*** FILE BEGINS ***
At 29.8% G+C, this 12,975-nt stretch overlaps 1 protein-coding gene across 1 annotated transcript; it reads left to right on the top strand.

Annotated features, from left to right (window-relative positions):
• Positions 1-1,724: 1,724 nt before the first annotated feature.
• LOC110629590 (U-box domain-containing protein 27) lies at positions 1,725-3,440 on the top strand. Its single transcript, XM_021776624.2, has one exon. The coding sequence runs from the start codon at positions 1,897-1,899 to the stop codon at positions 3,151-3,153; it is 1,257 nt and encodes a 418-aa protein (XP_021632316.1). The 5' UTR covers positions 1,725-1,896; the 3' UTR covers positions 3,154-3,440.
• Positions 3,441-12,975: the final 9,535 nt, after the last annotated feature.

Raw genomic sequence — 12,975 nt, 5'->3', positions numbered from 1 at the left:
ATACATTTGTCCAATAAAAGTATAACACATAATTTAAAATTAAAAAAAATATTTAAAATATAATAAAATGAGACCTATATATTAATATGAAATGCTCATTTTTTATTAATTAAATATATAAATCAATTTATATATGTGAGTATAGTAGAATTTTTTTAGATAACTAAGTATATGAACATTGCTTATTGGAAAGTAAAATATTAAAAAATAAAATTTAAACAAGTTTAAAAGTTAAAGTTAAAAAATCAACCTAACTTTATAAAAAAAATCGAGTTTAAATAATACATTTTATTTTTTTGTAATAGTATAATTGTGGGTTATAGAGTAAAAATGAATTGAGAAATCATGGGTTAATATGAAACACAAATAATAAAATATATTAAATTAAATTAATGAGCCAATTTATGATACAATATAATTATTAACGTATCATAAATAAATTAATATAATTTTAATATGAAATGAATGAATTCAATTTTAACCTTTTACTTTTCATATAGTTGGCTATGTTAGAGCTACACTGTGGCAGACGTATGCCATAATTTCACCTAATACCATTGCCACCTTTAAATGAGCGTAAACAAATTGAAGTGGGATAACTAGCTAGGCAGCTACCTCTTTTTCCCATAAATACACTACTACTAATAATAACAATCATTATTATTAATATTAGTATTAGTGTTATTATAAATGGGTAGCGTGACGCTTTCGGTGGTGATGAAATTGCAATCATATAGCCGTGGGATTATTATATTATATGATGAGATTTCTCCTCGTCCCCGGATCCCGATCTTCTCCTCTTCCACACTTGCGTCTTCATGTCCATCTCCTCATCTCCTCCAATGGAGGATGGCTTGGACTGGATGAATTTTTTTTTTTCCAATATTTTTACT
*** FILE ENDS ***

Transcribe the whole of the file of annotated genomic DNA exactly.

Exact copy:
At 29.8% G+C, this 12,975-nt stretch overlaps 1 protein-coding gene across 1 annotated transcript; it reads left to right on the top strand.

Annotated features, from left to right (window-relative positions):
• Positions 1-1,724: 1,724 nt before the first annotated feature.
• LOC110629590 (U-box domain-containing protein 27) lies at positions 1,725-3,440 on the top strand. Its single transcript, XM_021776624.2, has one exon. The coding sequence runs from the start codon at positions 1,897-1,899 to the stop codon at positions 3,151-3,153; it is 1,257 nt and encodes a 418-aa protein (XP_021632316.1). The 5' UTR covers positions 1,725-1,896; the 3' UTR covers positions 3,154-3,440.
• Positions 3,441-12,975: the final 9,535 nt, after the last annotated feature.

Raw genomic sequence — 12,975 nt, 5'->3', positions numbered from 1 at the left:
ATACATTTGTCCAATAAAAGTATAACACATAATTTAAAATTAAAAAAAATATTTAAAATATAATAAAATGAGACCTATATATTAATATGAAATGCTCATTTTTTATTAATTAAATATATAAATCAATTTATATATGTGAGTATAGTAGAATTTTTTTAGATAACTAAGTATATGAACATTGCTTATTGGAAAGTAAAATATTAAAAAATAAAATTTAAACAAGTTTAAAAGTTAAAGTTAAAAAATCAACCTAACTTTATAAAAAAAATCGAGTTTAAATAATACATTTTATTTTTTTGTAATAGTATAATTGTGGGTTATAGAGTAAAAATGAATTGAGAAATCATGGGTTAATATGAAACACAAATAATAAAATATATTAAATTAAATTAATGAGCCAATTTATGATACAATATAATTATTAACGTATCATAAATAAATTAATATAATTTTAATATGAAATGAATGAATTCAATTTTAACCTTTTACTTTTCATATAGTTGGCTATGTTAGAGCTACACTGTGGCAGACGTATGCCATAATTTCACCTAATACCATTGCCACCTTTAAATGAGCGTAAACAAATTGAAGTGGGATAACTAGCTAGGCAGCTACCTCTTTTTCCCATAAATACACTACTACTAATAATAACAATCATTATTATTAATATTAGTATTAGTGTTATTATAAATGGGTAGCGTGACGCTTTCGGTGGTGATGAAATTGCAATCATATAGCCGTGGGATTATTATATTATATGATGAGATTTCTCCTCGTCCCCGGATCCCGATCTTCTCCTCTTCCACACTTGCGTCTTCATGTCCATCTCCTCATCTCCTCCAATGGAGGATGGCTTGGACTGGATGAATTTTTTTTTTTCCAATATTTTTACT